July 2020 books read

  • White Fragility: Why It’s So Hard for White People to Talk About Racism – Robin DiAngelo, 2018. I read this with an Amherst College group and got more out of the conversations than I did from the book. It is a useful book in many ways but critiques of how DiAngelo ends up centering whiteness aren’t wrong, plus most of her anecdotes end with “…and [person exhibiting racist behavior] left in a huff” which isn’t very helpful.
  • A Week on the Concord and Merrimack Rivers – Henry David Thoreau, 1849 – Quotes pulled, TBD.
  • Let the Great World Spin – Colum McCann, 2009. Quotes pulled, TBD.
  • The Mayor of Casterbridge – Thomas Hardy, 1886. Quotes pulled, TBD.
  • Maia – Richard Adams, 1984. Umpteenth comfort re-read. The mythology of Bekla is thoroughly a part of my inner landscape. This set me off on another Adams kick – more to come – and re-awakened an idea of writing an essay about how half his books are my favorites ever that I never get tired of (Watership Down, Maia, The Girl in a Swing) and the other half I could barely get through once (Shardik, The Plague Dogs, Traveller).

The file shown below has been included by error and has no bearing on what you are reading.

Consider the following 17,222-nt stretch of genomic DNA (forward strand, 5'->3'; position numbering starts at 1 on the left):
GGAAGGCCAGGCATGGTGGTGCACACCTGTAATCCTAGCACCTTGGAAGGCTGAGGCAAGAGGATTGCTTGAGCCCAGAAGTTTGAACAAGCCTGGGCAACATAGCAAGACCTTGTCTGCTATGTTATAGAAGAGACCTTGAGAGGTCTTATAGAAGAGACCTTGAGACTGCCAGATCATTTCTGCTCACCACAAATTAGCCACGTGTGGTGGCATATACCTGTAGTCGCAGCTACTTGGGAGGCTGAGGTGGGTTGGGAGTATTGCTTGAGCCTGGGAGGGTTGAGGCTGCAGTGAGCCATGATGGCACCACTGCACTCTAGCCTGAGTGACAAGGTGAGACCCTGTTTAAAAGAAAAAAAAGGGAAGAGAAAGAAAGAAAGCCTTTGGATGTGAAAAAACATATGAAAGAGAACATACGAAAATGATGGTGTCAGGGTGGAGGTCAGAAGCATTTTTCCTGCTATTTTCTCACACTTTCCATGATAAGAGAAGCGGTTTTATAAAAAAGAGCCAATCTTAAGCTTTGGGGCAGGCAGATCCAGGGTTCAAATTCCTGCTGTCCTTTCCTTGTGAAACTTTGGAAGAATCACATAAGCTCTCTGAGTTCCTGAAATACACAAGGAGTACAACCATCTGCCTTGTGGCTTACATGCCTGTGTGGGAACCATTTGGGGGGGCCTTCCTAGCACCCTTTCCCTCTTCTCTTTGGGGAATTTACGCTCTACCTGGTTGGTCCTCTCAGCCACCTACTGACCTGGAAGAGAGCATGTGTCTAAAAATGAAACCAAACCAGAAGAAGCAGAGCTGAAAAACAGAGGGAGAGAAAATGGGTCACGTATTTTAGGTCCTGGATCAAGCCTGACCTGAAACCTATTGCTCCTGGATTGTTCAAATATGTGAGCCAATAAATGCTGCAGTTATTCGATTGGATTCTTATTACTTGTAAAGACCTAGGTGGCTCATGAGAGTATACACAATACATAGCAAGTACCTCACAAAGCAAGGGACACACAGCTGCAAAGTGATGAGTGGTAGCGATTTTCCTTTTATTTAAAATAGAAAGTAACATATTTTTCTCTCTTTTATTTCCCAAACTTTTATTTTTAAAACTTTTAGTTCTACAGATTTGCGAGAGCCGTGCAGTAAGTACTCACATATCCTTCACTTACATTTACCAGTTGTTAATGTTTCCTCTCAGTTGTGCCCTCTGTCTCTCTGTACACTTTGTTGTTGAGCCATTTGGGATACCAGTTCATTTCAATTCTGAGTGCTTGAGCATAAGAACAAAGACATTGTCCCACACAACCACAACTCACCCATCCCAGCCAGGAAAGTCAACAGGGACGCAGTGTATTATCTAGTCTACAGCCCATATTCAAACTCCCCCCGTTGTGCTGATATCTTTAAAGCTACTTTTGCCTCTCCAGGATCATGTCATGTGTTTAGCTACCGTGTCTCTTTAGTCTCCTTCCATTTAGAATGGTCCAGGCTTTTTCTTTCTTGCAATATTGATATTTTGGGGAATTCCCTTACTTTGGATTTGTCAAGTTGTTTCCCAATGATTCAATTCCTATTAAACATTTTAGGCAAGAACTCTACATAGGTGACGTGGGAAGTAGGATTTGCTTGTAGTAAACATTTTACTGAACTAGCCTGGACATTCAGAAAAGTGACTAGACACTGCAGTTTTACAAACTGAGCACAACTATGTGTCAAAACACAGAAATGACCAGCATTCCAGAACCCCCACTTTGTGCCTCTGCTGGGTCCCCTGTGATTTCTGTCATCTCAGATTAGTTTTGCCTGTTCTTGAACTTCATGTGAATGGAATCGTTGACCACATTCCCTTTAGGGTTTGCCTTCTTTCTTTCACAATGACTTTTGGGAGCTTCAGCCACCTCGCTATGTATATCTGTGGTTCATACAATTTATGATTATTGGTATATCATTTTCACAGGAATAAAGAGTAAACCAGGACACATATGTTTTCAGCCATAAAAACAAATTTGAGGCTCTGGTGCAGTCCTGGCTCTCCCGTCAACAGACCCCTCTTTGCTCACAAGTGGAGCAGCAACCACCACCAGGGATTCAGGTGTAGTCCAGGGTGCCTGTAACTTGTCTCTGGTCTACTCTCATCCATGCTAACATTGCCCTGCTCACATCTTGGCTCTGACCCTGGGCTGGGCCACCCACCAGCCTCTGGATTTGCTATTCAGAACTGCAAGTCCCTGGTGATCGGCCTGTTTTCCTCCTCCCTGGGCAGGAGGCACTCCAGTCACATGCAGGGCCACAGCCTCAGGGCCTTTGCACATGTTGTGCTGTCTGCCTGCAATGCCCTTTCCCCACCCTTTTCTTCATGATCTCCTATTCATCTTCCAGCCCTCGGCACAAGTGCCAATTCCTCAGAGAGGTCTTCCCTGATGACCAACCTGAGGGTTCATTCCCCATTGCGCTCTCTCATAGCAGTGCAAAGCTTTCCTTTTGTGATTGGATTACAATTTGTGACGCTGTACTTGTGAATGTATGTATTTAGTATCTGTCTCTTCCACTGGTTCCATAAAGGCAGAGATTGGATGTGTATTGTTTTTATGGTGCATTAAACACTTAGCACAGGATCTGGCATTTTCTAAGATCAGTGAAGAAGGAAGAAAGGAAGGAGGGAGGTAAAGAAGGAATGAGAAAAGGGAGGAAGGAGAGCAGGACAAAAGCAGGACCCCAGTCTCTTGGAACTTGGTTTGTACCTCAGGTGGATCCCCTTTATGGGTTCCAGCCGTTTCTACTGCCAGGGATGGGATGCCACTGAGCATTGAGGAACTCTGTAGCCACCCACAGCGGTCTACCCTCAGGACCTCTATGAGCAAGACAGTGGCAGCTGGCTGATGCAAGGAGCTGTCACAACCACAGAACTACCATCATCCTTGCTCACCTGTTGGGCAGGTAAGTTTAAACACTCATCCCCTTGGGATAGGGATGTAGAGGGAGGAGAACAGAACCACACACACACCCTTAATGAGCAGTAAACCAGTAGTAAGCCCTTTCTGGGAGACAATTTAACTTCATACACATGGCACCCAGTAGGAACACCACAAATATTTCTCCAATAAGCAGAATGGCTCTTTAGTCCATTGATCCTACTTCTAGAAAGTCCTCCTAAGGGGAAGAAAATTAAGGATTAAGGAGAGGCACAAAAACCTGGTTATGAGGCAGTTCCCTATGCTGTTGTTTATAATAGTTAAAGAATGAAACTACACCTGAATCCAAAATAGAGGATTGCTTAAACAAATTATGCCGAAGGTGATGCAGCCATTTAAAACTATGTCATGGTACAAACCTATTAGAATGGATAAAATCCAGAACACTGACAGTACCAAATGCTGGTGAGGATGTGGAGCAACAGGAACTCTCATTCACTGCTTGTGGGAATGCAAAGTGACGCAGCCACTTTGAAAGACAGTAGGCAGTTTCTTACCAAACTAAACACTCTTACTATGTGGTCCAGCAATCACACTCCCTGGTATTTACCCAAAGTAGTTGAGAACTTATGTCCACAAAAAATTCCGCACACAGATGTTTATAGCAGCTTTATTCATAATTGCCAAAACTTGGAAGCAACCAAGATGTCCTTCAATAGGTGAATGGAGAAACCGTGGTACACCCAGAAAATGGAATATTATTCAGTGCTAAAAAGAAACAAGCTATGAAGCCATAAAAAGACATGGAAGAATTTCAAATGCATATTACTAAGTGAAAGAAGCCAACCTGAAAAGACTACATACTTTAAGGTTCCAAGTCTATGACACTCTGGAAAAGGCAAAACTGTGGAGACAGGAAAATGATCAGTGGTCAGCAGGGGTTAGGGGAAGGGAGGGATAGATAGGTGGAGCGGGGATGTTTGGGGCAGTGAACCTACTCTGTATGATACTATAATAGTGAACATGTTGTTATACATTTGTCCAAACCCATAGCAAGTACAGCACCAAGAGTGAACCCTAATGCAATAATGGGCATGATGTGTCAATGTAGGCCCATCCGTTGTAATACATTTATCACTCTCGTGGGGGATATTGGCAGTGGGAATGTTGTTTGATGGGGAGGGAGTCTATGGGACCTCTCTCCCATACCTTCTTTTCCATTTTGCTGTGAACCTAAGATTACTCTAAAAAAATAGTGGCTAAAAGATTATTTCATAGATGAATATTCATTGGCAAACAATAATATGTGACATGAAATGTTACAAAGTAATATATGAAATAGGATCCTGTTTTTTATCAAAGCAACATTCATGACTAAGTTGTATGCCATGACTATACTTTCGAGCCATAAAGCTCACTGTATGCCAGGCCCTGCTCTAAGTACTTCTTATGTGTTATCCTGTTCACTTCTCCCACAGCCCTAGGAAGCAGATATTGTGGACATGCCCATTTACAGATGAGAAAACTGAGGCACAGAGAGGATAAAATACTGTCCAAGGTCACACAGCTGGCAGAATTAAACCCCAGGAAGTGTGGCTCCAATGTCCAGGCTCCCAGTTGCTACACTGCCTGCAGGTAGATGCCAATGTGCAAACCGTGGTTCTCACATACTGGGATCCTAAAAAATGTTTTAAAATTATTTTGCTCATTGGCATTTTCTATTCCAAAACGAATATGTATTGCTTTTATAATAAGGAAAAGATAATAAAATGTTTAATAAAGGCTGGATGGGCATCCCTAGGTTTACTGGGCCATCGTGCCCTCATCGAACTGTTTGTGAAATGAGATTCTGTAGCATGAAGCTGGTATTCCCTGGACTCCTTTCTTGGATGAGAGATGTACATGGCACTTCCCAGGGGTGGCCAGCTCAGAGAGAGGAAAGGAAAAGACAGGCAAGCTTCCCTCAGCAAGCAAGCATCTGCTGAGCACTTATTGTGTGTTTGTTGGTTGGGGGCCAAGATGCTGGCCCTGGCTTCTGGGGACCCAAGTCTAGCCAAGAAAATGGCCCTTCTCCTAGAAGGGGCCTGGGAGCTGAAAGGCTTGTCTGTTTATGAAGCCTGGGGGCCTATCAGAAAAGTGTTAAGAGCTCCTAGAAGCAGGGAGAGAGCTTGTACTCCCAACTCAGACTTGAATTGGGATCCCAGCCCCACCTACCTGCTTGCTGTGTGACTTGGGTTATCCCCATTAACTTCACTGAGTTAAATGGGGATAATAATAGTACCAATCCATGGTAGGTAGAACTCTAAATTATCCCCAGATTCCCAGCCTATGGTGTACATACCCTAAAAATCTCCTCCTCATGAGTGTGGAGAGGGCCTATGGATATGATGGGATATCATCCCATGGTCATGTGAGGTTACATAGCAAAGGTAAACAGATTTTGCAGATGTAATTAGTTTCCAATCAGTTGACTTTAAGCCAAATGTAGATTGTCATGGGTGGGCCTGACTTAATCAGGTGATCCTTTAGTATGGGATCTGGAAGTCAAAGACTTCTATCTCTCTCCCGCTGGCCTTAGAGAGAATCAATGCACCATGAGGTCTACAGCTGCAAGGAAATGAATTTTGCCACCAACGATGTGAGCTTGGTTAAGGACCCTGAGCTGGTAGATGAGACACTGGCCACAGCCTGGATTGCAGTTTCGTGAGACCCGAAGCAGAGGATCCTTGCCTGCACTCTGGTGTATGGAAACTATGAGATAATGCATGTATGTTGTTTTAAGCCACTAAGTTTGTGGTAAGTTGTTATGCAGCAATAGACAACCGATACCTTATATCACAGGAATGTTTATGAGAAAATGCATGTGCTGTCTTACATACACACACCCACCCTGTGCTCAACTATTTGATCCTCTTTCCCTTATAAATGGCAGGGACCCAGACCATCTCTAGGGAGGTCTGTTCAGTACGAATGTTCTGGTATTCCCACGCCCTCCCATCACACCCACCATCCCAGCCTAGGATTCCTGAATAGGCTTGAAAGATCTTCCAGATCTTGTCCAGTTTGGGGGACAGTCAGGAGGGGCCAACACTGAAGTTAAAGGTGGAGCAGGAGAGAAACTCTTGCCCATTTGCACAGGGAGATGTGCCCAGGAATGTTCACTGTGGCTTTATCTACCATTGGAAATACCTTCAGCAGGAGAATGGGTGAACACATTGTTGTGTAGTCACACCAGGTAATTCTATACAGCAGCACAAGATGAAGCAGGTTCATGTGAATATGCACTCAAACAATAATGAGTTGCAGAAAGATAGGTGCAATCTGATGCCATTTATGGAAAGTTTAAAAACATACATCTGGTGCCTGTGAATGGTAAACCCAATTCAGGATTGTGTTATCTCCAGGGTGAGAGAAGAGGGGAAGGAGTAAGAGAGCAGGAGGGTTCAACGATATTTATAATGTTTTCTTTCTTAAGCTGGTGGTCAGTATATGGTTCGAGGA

• Middlemarch – George Eliot, 1871. Re-read; quotes pulled, TBD.
  • Flesh of Her Flesh: In Search of Goodness – Slavenka Drakulić, 2006. Drakulić got a kidney from a non-directed/”Good Samaritan” donor and went on a quest to interview such donors. Not a great book but an interesting one – she’s from Croatia and theorizes that people in socialist countries are less likely to do altruistic acts for strangers because that’s the role of the state.

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